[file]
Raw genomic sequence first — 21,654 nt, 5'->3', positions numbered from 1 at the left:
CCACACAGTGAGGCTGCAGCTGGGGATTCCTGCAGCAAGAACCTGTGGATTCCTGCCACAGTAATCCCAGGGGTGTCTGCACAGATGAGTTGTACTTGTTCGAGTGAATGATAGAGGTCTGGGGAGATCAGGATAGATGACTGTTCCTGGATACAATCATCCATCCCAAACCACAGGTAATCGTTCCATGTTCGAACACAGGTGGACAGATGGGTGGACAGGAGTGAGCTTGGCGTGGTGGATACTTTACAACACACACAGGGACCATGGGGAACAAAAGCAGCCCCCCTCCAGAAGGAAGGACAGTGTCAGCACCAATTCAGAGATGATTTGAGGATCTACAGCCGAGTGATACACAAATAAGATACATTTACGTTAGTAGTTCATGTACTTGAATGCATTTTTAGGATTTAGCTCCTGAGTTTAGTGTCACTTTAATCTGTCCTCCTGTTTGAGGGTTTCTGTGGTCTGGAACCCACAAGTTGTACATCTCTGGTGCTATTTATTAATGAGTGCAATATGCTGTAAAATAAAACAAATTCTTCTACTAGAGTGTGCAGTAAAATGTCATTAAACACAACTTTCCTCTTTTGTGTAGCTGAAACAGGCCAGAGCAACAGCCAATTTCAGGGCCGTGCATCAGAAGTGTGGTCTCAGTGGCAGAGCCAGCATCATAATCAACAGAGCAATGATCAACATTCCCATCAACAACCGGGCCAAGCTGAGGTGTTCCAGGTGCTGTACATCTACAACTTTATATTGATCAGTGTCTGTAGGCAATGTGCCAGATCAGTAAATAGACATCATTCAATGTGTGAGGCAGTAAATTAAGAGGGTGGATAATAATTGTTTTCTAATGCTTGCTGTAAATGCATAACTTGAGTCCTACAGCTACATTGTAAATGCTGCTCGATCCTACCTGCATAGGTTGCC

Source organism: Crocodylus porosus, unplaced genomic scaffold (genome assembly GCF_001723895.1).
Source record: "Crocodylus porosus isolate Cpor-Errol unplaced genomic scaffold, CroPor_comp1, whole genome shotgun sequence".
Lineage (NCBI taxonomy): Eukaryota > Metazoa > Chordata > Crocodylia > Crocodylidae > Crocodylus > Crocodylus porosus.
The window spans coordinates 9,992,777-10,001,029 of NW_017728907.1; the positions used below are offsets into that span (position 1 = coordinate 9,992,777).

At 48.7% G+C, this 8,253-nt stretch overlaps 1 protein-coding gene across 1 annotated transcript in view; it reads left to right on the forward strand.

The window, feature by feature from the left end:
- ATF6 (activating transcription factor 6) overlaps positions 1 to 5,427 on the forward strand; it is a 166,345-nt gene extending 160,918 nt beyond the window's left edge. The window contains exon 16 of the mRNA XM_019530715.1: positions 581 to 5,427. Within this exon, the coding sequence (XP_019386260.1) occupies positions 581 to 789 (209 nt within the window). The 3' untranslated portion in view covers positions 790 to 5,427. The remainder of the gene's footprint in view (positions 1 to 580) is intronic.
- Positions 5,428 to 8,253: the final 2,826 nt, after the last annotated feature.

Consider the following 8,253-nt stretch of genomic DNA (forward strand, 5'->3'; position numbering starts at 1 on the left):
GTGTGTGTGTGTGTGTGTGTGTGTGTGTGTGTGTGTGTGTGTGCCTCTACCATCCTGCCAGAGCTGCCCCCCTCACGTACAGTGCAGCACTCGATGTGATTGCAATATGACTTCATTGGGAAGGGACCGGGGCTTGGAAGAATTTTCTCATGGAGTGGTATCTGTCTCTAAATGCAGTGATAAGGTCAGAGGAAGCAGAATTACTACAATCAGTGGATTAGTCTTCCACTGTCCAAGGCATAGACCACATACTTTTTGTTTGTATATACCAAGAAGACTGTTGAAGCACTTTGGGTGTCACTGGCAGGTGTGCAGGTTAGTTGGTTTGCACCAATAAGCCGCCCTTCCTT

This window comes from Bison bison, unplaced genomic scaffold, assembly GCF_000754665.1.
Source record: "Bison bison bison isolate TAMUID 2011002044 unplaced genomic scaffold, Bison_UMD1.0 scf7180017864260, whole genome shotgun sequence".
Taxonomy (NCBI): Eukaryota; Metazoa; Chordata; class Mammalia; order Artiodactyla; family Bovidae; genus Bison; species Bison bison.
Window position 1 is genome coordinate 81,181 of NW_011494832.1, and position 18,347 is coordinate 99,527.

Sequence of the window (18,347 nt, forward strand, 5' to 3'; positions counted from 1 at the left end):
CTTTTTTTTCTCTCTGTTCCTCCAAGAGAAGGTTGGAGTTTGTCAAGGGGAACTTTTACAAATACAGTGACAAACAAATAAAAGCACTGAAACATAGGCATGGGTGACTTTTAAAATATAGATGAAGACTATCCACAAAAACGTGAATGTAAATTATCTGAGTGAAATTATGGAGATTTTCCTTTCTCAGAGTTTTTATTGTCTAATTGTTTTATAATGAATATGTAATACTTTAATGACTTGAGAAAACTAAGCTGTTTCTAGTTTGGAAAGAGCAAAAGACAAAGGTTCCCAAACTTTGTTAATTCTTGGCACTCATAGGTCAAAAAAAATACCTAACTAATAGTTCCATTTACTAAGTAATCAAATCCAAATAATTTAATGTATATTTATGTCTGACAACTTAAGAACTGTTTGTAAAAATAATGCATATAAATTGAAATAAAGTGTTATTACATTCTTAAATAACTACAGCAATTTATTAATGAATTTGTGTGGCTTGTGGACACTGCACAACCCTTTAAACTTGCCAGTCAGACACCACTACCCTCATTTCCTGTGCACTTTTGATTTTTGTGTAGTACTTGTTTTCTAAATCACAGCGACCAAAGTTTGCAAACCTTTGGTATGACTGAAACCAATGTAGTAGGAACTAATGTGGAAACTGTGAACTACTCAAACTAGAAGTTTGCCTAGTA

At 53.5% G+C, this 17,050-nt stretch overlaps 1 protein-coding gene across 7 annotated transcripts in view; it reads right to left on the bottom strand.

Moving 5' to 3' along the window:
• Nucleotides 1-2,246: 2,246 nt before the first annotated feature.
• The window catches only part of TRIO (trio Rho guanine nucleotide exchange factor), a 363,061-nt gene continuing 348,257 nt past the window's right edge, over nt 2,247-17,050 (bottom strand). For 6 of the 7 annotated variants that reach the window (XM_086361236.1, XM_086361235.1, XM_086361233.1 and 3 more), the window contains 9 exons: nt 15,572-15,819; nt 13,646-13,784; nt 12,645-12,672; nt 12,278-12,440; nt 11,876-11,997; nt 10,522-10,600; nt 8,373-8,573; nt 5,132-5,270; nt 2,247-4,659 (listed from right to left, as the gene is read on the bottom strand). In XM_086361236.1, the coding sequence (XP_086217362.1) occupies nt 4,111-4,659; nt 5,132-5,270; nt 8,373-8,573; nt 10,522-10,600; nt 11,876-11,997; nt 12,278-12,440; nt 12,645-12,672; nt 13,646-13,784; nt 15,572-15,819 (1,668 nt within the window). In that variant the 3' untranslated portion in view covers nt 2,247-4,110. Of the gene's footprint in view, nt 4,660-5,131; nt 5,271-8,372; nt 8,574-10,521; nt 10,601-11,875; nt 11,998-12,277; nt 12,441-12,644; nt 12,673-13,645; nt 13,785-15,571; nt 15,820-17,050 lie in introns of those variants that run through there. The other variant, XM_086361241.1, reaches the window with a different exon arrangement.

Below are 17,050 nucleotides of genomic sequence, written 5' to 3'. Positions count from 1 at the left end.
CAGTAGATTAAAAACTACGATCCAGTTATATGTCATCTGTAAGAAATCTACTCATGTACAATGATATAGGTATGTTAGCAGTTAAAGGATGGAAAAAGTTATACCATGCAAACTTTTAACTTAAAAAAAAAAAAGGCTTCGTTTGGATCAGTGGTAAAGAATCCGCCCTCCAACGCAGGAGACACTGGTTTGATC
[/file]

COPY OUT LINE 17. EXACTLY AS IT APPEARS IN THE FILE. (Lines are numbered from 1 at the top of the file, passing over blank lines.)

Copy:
Sequence of the window (18,347 nt, forward strand, 5' to 3'; positions counted from 1 at the left end):